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The Morrison Law Journal
March 2023
Volume XVIII, Edition 3

When A Common Interest Owners Association Has Standing: Court of
Appeal Rules That Common Interest Association Has Standing to Bring Claims for
Damages Even Though There Is Very Little Common Area

By: Edward F. Morrison, Jr., Esq.
Larry A. Schwartz, Esq.

A question that has arisen in construction defect lawsuits, and in particular ones involving the Right to Repair Act, is whether a Common Interest Association has standing to bring a construction defect lawsuit for construction defects where the common areas are highly limited. In the case of River's Side at Washington Square Homeowners Association v. The Superior Court of Yolo County (2023) 88 Cal.App.5th 1209 ("River's Side case"), the Court of Appeal, Third Appellate District, ruled that an owners association established to manage a development consisting of 25 residential units and limited common areas had standing to bring suit for construction defects involving the common areas, including breach of contract and fraud, pursuant to Civil Code § 945, Civil Code § 5980 and Code of Civil Procedure § 382.

The River's Side case involved a development that was constructed during the Great Recession. Only three (3) homes were actually sold to third-party purchasers, with an investor group purchasing 22 of the 25 units, and then selling them between 2012 and 2017. The owners association brought a construction defect lawsuit against the developers, various other entities involved in the design and construction process, and the purchasers of the 22 units (who later, in turn, sold them). The original developers and others settled with the plaintiff association. The later purchasers (and sellers) of the 22 units, did not.

The group that purchased the 22 units and later sold them Demurred to all Causes of Action against them, except for the Cause of Action for Unassigned Rights, arguing that the plaintiff lacked standing under Civil Code § 5980. Civil Code § 5980 provides, among other things, if an association has standing to sue for damages to the common area or to a separate interest, the association is obligated to repair. The defendant group alleged that the only common area in the development is a street known as Lot "A," and plaintiff is only required to maintain or repair that common area and trees located in that public right of way, as well as roof drains, and connections within the City's right of way. The defendant group argued that none of the defects alleged in the Complaint involved any of the common areas that the association had the obligation to repair.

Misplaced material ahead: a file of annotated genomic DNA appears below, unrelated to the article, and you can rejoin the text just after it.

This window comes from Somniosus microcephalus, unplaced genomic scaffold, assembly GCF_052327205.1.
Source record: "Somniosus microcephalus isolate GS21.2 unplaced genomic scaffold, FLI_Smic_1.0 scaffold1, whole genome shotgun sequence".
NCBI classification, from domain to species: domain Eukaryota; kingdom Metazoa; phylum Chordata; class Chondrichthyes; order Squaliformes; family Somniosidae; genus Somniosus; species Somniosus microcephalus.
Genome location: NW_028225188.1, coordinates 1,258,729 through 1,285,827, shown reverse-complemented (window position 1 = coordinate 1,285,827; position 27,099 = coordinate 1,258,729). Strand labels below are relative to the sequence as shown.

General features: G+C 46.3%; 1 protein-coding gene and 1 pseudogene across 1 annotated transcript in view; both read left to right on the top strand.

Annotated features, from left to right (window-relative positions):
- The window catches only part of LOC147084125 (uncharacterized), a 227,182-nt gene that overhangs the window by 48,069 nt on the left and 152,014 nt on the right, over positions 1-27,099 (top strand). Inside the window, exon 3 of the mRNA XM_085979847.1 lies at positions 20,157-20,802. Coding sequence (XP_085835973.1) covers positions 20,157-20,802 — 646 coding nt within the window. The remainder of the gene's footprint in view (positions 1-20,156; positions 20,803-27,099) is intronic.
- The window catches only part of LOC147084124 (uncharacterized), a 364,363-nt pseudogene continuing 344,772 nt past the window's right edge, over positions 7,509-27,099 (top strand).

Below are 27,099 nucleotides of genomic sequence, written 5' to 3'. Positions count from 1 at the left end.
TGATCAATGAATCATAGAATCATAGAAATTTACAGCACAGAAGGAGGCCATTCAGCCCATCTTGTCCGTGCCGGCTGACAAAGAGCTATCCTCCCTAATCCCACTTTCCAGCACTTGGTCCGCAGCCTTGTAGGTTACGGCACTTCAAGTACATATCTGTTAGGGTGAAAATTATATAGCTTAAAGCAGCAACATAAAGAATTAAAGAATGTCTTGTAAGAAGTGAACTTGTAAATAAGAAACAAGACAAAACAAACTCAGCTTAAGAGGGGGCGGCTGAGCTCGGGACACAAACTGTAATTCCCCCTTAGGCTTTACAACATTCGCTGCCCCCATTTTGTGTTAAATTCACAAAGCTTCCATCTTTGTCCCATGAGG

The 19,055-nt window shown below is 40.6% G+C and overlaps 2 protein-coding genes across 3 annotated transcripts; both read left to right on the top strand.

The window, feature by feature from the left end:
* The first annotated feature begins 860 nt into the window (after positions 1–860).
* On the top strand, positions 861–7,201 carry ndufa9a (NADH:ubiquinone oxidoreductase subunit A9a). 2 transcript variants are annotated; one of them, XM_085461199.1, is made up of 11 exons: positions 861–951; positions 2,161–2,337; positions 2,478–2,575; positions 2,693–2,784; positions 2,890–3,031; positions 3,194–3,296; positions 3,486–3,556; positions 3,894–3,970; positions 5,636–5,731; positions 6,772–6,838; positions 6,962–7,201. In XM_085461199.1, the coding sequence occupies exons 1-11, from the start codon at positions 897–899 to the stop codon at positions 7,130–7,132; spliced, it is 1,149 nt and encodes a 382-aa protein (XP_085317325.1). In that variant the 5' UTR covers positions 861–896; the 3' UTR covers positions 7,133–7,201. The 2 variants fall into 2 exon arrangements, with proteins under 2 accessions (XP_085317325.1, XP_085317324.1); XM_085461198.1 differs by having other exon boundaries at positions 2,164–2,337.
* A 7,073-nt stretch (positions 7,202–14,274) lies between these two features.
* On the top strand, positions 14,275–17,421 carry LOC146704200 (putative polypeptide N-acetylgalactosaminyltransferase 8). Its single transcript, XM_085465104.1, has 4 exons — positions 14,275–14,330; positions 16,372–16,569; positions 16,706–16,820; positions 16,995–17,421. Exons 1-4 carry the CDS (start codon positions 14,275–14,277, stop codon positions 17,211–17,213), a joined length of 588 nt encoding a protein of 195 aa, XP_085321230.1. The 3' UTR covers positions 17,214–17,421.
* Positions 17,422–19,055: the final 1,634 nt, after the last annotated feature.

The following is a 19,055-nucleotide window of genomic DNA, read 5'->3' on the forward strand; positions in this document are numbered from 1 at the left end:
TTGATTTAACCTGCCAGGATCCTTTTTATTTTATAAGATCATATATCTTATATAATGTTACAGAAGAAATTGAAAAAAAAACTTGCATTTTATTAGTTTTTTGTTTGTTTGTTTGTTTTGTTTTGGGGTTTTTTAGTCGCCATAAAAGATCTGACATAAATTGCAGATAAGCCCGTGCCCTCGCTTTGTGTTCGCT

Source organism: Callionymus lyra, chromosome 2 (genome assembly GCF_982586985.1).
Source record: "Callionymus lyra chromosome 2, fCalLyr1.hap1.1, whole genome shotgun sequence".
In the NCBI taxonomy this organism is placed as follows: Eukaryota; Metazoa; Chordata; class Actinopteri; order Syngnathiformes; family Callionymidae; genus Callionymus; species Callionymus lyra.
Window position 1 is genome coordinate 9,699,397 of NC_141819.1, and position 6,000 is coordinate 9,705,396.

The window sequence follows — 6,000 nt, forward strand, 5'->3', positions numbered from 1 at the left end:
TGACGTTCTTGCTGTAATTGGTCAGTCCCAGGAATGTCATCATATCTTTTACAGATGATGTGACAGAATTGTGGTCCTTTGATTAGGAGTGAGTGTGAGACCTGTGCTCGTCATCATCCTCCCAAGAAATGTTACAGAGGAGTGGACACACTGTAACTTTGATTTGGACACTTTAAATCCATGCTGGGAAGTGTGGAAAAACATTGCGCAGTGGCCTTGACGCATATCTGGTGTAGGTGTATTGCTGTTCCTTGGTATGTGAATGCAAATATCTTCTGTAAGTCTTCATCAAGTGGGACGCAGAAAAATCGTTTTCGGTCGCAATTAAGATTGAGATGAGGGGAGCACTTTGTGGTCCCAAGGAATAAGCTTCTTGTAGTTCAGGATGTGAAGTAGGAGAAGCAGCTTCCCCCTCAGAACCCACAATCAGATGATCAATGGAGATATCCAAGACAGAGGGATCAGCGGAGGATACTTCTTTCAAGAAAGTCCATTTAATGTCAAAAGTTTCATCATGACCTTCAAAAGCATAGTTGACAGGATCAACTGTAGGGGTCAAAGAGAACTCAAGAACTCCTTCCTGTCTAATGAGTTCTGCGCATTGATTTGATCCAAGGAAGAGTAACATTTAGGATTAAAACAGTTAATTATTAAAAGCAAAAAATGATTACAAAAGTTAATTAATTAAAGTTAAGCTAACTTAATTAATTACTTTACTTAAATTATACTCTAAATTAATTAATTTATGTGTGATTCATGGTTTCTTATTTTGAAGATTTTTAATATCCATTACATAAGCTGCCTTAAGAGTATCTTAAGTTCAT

The Trial Court sustained the Demurrer of the defendants. Because the Trial Court did not sustain the Demurrer to all of the Causes of Action, the Association filed a Writ with the Court of Appeal. On appeal, the Court ruled that the plaintiff association indeed had standing to assert claims based upon the allegations in the Complaint, which included that there were defects in the structure, components, and common areas of the development, and that plaintiff's members had sustained a loss of use and enjoyment. The Court also made a similar analysis under Civil Code § 945 (part of the Right to Repair Act).

The River's Side case expresses the notion that a common interest association's obligation to repair, and the right to sue for repairs, is to be construed very broadly.

About the Authors: Edward F. Morrison, Jr. is the founding partner and Larry A. Schwartz is Of Counsel to The Morrison Law Group, a professional corporation. Their biographies can be viewed at

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